Curious about the history of government help to Senior Citizens?
Kalamazoo MI – The Veenstra Team, your Kalamazoo Senior Citizen Real Estate Specialists wanted to give all you history buffs a quick overview of the government agencies that do or have helped Senior Citizens. Although numerous state departments have programs aimed at assisting seniors, statutorily-created agencies or councils on aging have existed since 1955 to study the problems seniors face and to make recommendations to the governor and to the legislature for improved senior services.
The Legislative Advisory Council on Problems of the Aging was created by 1955 PA 200. The council studied the needs and problems of seniors in such areas as employment, health, education, recreation, housing, and institutional care. One result of this work was the establishment of the Michigan Commission on Aging, which was created by 1960 PA 11 as an independent state agency. Following the adoption of the Constitution of the State of Michigan of 1963, however, the Commission on Aging was transferred to the Department of Social Services by 1965 PA 380. Basically, its work involved advocacy for seniors and annual recommendations to the governor for improved state programs for senior citizens.
The Commission on Aging was abolished by 1973 PA 106, which, in its place, created the Office of Services to the Aging, as an independent two-year agency within the Office of the Governor with the responsibility of planning, coordinating, and promoting services for senior citizens. The office developed the Michigan Comprehensive Plan on Aging and designated 13 planning and service areas, as well as area agencies on aging. 1975 PA 146 created the Office of Services to the Aging within the Department of Management and Budget and the Michigan Commission on Services to the Aging to advise the governor and legislature. The enactment of 1980 PA 210 granted full autonomy to the Office of Services to the Aging within the Department of Management and Budget, and Executive Order No. 1997-5 moved the office to the Michigan Department of Community Health.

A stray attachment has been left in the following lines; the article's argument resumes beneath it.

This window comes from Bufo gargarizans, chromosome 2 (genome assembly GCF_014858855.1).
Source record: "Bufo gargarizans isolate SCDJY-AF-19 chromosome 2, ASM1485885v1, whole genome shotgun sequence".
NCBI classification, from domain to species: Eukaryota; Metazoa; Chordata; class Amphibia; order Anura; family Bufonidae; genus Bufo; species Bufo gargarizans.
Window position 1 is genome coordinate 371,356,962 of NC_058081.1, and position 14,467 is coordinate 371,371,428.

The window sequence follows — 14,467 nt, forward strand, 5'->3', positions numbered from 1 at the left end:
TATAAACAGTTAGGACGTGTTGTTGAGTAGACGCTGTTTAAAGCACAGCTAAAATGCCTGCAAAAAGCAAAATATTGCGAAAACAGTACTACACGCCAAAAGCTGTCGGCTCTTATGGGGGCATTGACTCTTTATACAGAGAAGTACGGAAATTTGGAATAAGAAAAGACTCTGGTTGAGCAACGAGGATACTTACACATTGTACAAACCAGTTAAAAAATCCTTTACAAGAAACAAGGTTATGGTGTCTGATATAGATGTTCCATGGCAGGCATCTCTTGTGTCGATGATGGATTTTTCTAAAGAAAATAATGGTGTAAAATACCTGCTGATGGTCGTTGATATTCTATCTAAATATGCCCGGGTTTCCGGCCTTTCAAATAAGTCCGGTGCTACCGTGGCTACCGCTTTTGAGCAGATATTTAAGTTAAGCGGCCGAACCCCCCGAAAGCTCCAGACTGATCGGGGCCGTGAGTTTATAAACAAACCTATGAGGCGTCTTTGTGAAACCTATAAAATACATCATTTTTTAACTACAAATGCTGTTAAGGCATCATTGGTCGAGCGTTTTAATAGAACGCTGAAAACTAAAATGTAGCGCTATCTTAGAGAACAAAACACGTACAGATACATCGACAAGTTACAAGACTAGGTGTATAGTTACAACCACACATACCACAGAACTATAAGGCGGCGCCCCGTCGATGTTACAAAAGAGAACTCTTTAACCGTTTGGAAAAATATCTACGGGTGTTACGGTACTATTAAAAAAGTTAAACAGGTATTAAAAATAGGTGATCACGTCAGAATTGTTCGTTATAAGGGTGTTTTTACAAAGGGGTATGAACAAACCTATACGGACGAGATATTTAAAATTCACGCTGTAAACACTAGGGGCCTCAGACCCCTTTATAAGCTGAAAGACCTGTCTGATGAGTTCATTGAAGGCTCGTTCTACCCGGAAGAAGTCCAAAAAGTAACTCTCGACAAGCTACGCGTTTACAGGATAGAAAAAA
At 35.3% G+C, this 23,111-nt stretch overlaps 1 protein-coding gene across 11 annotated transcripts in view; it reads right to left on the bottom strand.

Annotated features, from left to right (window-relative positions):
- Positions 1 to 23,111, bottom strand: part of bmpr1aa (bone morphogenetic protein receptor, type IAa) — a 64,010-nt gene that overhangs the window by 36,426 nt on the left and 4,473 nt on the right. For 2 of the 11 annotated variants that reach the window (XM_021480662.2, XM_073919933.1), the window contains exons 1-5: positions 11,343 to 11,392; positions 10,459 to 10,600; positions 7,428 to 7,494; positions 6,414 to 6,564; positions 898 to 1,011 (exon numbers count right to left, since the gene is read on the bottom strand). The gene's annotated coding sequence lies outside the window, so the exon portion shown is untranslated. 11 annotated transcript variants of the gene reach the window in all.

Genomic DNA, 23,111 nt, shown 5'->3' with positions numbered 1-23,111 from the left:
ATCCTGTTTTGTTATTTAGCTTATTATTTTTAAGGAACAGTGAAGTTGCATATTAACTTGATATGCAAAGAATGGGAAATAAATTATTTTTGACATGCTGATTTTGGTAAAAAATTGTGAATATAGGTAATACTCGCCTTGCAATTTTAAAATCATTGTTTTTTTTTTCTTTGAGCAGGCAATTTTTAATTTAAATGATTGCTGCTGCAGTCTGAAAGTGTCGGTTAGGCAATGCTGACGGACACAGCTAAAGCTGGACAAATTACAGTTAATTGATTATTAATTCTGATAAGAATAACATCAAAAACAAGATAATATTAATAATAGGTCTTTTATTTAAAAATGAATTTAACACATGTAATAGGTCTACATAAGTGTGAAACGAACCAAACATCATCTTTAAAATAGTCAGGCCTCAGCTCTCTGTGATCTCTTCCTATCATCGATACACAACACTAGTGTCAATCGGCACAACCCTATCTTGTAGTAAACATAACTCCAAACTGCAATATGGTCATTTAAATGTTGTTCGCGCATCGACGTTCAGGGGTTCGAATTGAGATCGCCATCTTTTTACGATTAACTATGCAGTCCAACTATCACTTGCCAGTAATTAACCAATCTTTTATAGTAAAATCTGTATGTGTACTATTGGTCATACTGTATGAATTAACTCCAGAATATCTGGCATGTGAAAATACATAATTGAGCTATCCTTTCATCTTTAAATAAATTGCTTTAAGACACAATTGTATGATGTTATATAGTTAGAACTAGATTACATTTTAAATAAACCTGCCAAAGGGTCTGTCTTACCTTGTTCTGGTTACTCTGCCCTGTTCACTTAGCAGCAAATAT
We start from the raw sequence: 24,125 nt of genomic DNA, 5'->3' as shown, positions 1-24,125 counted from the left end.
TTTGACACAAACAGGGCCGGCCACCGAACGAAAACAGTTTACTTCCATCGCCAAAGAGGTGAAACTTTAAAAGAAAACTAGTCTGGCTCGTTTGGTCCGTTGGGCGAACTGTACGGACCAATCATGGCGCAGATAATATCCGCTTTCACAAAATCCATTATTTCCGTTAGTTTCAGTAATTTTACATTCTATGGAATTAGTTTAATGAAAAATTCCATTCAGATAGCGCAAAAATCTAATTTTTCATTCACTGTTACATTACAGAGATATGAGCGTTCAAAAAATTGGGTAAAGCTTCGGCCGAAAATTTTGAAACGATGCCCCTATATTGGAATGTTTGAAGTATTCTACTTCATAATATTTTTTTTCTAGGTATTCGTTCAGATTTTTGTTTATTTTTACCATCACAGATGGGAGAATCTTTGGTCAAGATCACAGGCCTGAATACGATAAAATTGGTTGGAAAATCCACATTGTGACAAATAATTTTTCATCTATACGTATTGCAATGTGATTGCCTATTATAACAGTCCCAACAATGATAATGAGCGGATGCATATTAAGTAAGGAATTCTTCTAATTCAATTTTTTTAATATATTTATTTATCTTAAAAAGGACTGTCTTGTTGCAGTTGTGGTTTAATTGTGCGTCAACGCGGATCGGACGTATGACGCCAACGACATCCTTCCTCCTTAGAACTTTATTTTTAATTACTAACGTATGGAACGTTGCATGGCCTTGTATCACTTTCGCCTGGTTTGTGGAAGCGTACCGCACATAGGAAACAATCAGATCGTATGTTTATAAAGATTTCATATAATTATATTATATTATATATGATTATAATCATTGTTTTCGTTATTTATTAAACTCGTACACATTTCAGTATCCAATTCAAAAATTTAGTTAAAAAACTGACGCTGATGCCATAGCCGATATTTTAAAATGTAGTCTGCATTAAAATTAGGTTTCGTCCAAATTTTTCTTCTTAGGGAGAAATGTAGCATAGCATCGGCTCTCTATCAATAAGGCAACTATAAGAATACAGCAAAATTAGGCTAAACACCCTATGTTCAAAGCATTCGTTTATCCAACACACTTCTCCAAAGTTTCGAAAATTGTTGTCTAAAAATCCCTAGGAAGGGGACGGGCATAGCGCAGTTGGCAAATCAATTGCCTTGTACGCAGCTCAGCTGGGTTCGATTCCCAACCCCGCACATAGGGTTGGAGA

In 1981, the Older Michiganians Act, 1981 PA 180, became law. The act made advocacy and administering state and federal programs serving seniors the primary responsibilities of the Commission on Services to the Aging, the Office of Services to the Aging, and area agencies on aging designated by the commission.
The Commission on Services to the Aging consists of 15 members appointed by the governor with the advice and consent of the Senate. In addition to advocacy for senior citizens, the commissions responsibilities include reviewing and approving grants administered by the Office of Services to the Aging; designating planning and service areas and area agencies on aging within each planning and service area; and participating in the preparation and approval of the state plan and budget required by the federal Older Americans Act of 1965.
The governmental body in Michigan that plans, coordinates, and administers senior services is the Office of Services to the Aging, which is primarily responsible for advocating on behalf of seniors within all levels of government and with private and public agencies. It works to enhance the lives of senior citizens by administering and funding numerous state programs. Further information about the office and its functions for the elderly can be obtained directly by contacting the Office of Services to the Aging at (517) 373-8230 or through the agencys website at MISeniors.net.